For their new Science Pyramid, the Denver Botanic Gardens sought a design that delivered more than just aesthetic impact. "They wanted an icon, but they also wanted to show an icon can be high performance," said Chris O'Hara, founding principal of Studio NYL. Studio NYL and its SKINS Group worked with architect Burkett Design and longtime Botanic Gardens general contractor GH Phipps to craft a structure to house the institution's conservation and research efforts. "People think of the Botanic Gardens as a beautiful place to go, but what most of them don't realize is what happens behind the scenes," said O'Hara. "The whole concept was to showcase that, and to educate the public not just about what the Botanic Gardens are doing, but a little more about their environment." Clad in a Swisspearl rain screen that serves as both roof and wall, the Science Pyramid's biomimetic design reconsiders the relationship between the built and natural worlds. Tasked with building a pyramidal structure with dynamic glass elements, the Burkett Design team turned to two natural metaphors. The first was the tectonic shifts that created Colorado's mountains, the second, the defensive structures built by honeybees. The geological metaphor influenced the building's form, a twisting, reaching variation on a pyramid designed to take full advantage of its site. The biological metaphor informed the building's skin, dominated by cement composite panels cut into honeycomb-like hexagons.
  • Facade Manufacturer Swisspearl (rain screen), View (glazing), Cosella-Dörken (weather and air barrier systems)
  • Architects Studio NYL's SKINS Group (facade designer), Burkett Design (architect)
  • Facade Installer NDF Construction (cladding), Alliance Glazing Technologies (glazing), Roadrunner Fabrication (perforated metal panels), United Materials (weather and air barriers)
  • Location Denver, CO
  • Date of Completion September 2014
  • System FRC rain screen roof and walls with electrochromic glazing and high performance insulation
  • Products Swisspearl rain screen, View dynamic glass, Cosella-Dörken weather and air barrier systems, Cascadia Clip fiberglass thermal spacers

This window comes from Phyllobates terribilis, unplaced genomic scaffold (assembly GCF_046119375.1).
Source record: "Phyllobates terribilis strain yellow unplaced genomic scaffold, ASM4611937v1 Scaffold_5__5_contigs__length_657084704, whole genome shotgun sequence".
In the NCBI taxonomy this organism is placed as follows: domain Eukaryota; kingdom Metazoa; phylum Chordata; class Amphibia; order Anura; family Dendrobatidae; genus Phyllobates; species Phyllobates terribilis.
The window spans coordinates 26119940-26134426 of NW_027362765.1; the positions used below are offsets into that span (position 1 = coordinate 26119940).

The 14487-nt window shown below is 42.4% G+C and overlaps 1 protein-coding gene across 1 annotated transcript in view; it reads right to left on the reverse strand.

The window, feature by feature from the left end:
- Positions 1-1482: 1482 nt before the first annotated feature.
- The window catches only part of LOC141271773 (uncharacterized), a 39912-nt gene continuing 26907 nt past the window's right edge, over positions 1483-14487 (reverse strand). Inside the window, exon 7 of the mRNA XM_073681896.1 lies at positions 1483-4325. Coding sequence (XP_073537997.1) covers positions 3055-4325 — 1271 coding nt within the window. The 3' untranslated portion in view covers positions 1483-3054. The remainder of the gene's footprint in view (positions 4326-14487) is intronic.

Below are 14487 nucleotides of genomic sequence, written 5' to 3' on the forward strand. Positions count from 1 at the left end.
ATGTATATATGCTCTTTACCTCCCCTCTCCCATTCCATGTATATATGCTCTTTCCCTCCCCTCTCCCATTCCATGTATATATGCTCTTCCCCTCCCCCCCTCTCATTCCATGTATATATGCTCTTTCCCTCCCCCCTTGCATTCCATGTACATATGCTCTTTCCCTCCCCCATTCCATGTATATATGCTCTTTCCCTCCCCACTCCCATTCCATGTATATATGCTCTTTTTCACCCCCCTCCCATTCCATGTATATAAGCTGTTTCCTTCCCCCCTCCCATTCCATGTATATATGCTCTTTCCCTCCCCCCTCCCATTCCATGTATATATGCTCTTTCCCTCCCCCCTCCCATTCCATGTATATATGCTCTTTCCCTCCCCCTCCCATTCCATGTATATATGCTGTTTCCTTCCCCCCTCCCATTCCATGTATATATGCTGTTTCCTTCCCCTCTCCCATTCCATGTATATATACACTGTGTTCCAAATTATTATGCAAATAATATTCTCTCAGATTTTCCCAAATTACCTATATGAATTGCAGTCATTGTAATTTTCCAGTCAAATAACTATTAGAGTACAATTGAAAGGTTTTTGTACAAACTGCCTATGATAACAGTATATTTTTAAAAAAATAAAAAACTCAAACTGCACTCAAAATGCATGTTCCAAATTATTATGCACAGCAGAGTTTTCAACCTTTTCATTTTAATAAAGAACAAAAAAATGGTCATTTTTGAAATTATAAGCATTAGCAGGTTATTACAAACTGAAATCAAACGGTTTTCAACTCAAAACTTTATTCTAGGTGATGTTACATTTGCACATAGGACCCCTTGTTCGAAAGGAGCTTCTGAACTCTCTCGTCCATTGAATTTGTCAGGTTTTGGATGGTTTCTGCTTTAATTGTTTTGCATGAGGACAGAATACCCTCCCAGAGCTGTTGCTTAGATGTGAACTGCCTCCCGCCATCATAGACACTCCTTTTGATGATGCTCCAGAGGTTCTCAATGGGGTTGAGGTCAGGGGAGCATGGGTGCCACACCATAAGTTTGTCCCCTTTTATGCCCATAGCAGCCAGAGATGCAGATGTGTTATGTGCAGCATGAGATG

Though they originally imagined a heavily glazed facade, Studio NYL soon realized that transparency would be impractical, given the projection elements involved in the Science Pyramid's exhibits. They opted instead for a rain screen system comprising custom-cut Swisspearl panels. The rain screen reduces thermal gain by venting hot air before it reaches the building. It encases the roof as well as the facade's vertical elements, the second such use of Swisspearl panels worldwide, and the first in the United States. "Here you don't hear about rain screen roofs often," said O'Hara. "Using the technology as a roof system was a little different." Because they still wanted some glass, Studio NYL incorporated electrochromic glazing from View. "They can tune the building—the user has a flip switch to black it out," explained O'Hara. "At the same time, you can have a visual connection to the gardens." To further boost performance, Studio NYL worked with Cosella-Dörkin to layer a UV resistant weather barrier system under the open joint rain screen. "Whereas the form was about this iconic, biomimetic structure, on a technical level, everything was about performance," said O'Hara. Fabrication and installation were complicated by two factors: a compressed timeline, and a need to work around the Botanic Gardens' ongoing operations. To help with the former, the Burkett Design team leaned heavily on digital fabrication, including having the structural steel digitally cut. As for the latter, the construction crew was forced to develop creative solutions to spatial restrictions. "There were a lot of logistical problems given that we were in the center of an active botanic garden," said O'Hara, noting that only machinery below a certain size could be brought to the site. "The primary axis we had could only go up twelve feet, to the extent that we were pushing tree branches out of the way with a broom." The design-build team came through in the end. "It's really quite spectacular," said O'Hara. But while the Science Pyramid achieves the landmark status the Botanic Gardens had hoped for, it nonetheless defers to its context—the gardens themselves. "The building is very oriented to the paths you take," said O'Hara. "Everything has a different moment. If you enter one way, you see the glass spine; if you come another, you see the canopy. It's playing constantly against the juxtaposed landscape."